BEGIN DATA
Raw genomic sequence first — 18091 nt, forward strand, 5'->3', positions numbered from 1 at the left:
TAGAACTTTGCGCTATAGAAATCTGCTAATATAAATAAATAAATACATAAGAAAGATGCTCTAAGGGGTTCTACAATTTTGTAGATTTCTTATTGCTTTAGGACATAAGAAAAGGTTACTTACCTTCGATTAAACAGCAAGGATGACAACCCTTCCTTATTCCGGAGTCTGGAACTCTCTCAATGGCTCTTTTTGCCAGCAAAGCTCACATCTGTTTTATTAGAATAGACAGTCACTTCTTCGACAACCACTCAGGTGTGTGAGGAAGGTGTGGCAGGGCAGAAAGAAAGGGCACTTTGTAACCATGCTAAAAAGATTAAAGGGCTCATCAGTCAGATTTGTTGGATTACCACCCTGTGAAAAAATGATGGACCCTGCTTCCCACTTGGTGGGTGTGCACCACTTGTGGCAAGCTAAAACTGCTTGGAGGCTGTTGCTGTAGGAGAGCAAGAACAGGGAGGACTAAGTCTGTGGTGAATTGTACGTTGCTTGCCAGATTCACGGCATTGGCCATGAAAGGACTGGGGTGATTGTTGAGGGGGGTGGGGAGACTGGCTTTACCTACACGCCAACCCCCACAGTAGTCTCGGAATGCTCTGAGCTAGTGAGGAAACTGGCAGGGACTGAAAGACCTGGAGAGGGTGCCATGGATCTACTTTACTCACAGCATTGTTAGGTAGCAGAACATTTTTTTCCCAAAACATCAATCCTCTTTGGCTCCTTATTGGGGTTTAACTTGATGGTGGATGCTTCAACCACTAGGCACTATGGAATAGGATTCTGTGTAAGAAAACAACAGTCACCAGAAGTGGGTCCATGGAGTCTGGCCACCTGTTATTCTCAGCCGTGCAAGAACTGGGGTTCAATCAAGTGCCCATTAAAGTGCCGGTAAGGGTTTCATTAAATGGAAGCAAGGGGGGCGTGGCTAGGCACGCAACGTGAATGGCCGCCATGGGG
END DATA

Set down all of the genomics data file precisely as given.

Raw genomic sequence first — 18091 nt, forward strand, 5'->3', positions numbered from 1 at the left:
TAGAACTTTGCGCTATAGAAATCTGCTAATATAAATAAATAAATACATAAGAAAGATGCTCTAAGGGGTTCTACAATTTTGTAGATTTCTTATTGCTTTAGGACATAAGAAAAGGTTACTTACCTTCGATTAAACAGCAAGGATGACAACCCTTCCTTATTCCGGAGTCTGGAACTCTCTCAATGGCTCTTTTTGCCAGCAAAGCTCACATCTGTTTTATTAGAATAGACAGTCACTTCTTCGACAACCACTCAGGTGTGTGAGGAAGGTGTGGCAGGGCAGAAAGAAAGGGCACTTTGTAACCATGCTAAAAAGATTAAAGGGCTCATCAGTCAGATTTGTTGGATTACCACCCTGTGAAAAAATGATGGACCCTGCTTCCCACTTGGTGGGTGTGCACCACTTGTGGCAAGCTAAAACTGCTTGGAGGCTGTTGCTGTAGGAGAGCAAGAACAGGGAGGACTAAGTCTGTGGTGAATTGTACGTTGCTTGCCAGATTCACGGCATTGGCCATGAAAGGACTGGGGTGATTGTTGAGGGGGGTGGGGAGACTGGCTTTACCTACACGCCAACCCCCACAGTAGTCTCGGAATGCTCTGAGCTAGTGAGGAAACTGGCAGGGACTGAAAGACCTGGAGAGGGTGCCATGGATCTACTTTACTCACAGCATTGTTAGGTAGCAGAACATTTTTTTCCCAAAACATCAATCCTCTTTGGCTCCTTATTGGGGTTTAACTTGATGGTGGATGCTTCAACCACTAGGCACTATGGAATAGGATTCTGTGTAAGAAAACAACAGTCACCAGAAGTGGGTCCATGGAGTCTGGCCACCTGTTATTCTCAGCCGTGCAAGAACTGGGGTTCAATCAAGTGCCCATTAAAGTGCCGGTAAGGGTTTCATTAAATGGAAGCAAGGGGGGCGTGGCTAGGCACGCAACGTGAATGGCCGCCATGGGG